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Tucson Weekly Rhythm & Views

JOHN J. COINMAN

The Man Called Someone

China Hill Records

JOHN COINMAN IS one of Tucson's better-kept musical secrets, and, to judge by this 10-song disc produced by former X guitarist Tony Gilkyson, there's no reason he shouldn't be drawing crowds. Singer-acoustic guitarist Coinman plays a high-lonesome, border-scented brand of country rock reminiscent of the cosmic-cowboy sound of Austin circa 1973 (aficionados will recognize that as a compliment)--understated and assured, with just the right amount of twang. Backed by drummer Dave Raven, bassist Will MacGregor, and electric guitarist Jerry Donahue (Gilkyson sits in on one tune), Coinman turns in thoughtful, melodic numbers that speak of dusty highways, misbegotten romance, and the ghost of James Dean. Kevin Costner shares the writing credit on one tune; Coinman is now writing songs for Costner's in-post-production, post-apocalyptic movie The Postman. Never fear: The tune, "Great Divide," steers clear of gills and buffalo, and it works just fine.

--Gregory McNamee

VARIOUS ARTISTS

Let's Talk About Girls!

Bacchus Archives

WERE YOU READY to rock, Tucson, during the '64-'68 local garage explosion, at the hands of The Grodes/Tongues Of Truth and The Dearly Beloved? Travel back with this 28-track anthology (compiled by Tucson expatriate Lee Joseph, with additional liner note help from Tim Gassen and Bomp Records' Greg Shaw). It's uniformly great: 12-page booklet with vintage photos, sound quality (even tracks mastered from vinyl) is digitally crisp, and loads of unreleased material bearing historical significance. From stompin' R&B-flavored raveups like "Cry A Little Longer" and tender anthemic ballads like "Give Me Some Time" (both by The Grodes), to early psychedelic gems brimming with taut, hirsute fretboard extrapolations (The Dearly Beloved's "Keep It Moving," "Strange Feeling" and "Flight 13"), the CD's a smorgasbord of '60s style. And dig it, a "related" band, Spring Fever, covers Lee Hazlewood's "Sand"--coincidentally, also recently tackled by Giant Sand and Lisa Germano.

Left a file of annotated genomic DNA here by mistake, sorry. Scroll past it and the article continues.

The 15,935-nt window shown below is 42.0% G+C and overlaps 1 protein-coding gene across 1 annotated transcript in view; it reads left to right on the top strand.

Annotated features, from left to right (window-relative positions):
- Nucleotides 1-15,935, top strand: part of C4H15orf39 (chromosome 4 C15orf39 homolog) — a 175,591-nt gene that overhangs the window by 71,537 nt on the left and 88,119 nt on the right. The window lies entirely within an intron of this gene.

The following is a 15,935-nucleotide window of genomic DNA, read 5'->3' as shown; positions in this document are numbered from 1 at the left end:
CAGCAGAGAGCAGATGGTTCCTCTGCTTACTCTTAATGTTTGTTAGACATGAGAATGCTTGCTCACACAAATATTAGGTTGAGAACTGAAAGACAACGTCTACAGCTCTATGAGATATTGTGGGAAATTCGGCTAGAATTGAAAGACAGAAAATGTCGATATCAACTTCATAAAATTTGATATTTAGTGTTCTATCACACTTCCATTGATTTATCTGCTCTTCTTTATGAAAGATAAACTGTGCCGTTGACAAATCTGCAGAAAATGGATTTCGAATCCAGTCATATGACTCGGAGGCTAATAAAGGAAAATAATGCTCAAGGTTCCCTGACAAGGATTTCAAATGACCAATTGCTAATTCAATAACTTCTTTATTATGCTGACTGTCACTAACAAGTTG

--Fred Mills

KELTIC COWBOYS

Keltic Cowboys

Hayden's Ferry Records

NATCH, IT HAS to be The Pogues that break up rather than some weenie Irish band like Hothouse Flowers, who've represented the essence of their country about as well as England has. Oddly, we Arizonians have this Phoenix band that comes as close to playing hardcore Irish rock as any regional stateside band this writer's yet heard. Accordion, banjo, mandolin, Uillean pipes, violin--the instrumentation is traditionally Irish all the way. And the writing's truly fine, offering uptempo material reminiscent of Shane MacGowan's barfight style--romantic stuff like "Soccer Tribe": Hey ref, you are a bastard, your mother is a whore, your eyes are in your ass, your brains are on the floor. (The British Isle influence doesn't stop there: "Blackthorn Man" takes its main riff from Richard Thompson's "Ain't Gonna Drag My Feet No More.") Can't say as I've seen this bunch listed as playing anywhere locally, but they sure as hell should. They certainly have no competition when it comes a uniqueness that would attract both ageing Chieftain fans and fraternity punks. Club owners, though, might want to hire another security guard or two.

--Dave McElfresh




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